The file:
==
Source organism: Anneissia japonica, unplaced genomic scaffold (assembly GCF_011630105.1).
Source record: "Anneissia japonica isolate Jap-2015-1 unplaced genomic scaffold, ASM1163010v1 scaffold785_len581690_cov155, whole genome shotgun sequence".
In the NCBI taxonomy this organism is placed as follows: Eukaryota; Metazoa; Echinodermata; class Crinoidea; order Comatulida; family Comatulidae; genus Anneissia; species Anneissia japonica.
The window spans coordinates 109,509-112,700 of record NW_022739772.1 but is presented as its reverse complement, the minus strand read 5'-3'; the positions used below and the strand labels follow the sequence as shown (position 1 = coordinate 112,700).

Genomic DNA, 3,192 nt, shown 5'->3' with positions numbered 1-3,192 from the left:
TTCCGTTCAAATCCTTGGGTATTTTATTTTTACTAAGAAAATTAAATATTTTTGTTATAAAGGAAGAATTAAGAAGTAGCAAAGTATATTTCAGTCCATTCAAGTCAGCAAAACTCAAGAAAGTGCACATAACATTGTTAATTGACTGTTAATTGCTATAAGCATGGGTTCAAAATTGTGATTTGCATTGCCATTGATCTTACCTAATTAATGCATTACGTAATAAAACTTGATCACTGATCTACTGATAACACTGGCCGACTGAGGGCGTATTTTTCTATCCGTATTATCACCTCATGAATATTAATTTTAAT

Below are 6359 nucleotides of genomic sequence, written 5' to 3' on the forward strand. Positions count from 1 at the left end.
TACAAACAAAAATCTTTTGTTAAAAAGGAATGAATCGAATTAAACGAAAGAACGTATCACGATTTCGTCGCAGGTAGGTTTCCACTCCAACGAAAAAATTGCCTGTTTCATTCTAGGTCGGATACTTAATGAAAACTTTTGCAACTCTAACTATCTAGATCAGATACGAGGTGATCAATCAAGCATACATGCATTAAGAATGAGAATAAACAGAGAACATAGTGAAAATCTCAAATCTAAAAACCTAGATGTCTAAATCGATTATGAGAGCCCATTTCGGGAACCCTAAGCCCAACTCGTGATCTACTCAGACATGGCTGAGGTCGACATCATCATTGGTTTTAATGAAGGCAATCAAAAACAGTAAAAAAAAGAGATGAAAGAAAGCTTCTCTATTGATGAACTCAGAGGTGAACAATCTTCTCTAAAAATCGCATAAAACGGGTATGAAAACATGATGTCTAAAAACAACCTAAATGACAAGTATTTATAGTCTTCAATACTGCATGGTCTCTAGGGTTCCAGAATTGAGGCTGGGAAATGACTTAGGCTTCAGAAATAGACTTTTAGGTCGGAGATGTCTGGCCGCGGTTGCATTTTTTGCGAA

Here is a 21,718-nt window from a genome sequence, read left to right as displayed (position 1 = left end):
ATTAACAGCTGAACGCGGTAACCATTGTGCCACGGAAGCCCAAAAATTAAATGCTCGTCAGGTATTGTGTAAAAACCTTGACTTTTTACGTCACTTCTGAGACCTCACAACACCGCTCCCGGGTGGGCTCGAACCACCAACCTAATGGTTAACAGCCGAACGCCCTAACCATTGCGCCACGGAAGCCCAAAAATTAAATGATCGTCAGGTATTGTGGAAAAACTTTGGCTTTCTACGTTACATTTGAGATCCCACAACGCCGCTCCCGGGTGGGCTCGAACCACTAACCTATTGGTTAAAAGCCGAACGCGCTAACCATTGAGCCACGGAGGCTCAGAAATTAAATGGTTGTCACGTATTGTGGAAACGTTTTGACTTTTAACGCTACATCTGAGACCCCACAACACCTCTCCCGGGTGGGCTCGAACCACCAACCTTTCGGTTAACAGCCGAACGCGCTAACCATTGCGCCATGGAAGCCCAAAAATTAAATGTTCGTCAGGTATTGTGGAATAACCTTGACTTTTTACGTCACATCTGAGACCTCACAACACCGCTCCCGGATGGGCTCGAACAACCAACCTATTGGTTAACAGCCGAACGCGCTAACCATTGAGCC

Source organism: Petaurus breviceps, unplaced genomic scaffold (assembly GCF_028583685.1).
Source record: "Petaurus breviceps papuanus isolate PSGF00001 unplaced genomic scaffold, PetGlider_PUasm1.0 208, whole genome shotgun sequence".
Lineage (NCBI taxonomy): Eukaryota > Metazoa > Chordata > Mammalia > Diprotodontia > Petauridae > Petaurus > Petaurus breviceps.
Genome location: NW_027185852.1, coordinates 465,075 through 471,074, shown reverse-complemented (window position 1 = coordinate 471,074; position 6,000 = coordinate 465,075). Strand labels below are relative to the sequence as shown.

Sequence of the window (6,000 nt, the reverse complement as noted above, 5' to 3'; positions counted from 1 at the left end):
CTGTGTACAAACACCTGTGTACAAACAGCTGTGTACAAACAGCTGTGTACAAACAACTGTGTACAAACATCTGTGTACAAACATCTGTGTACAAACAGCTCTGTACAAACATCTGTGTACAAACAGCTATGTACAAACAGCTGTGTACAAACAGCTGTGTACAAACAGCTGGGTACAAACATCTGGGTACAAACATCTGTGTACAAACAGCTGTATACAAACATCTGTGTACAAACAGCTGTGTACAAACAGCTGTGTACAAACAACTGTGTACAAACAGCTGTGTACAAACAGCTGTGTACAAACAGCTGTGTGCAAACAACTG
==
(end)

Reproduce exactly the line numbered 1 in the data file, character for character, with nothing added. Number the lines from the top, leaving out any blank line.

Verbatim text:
Source organism: Anneissia japonica, unplaced genomic scaffold (assembly GCF_011630105.1).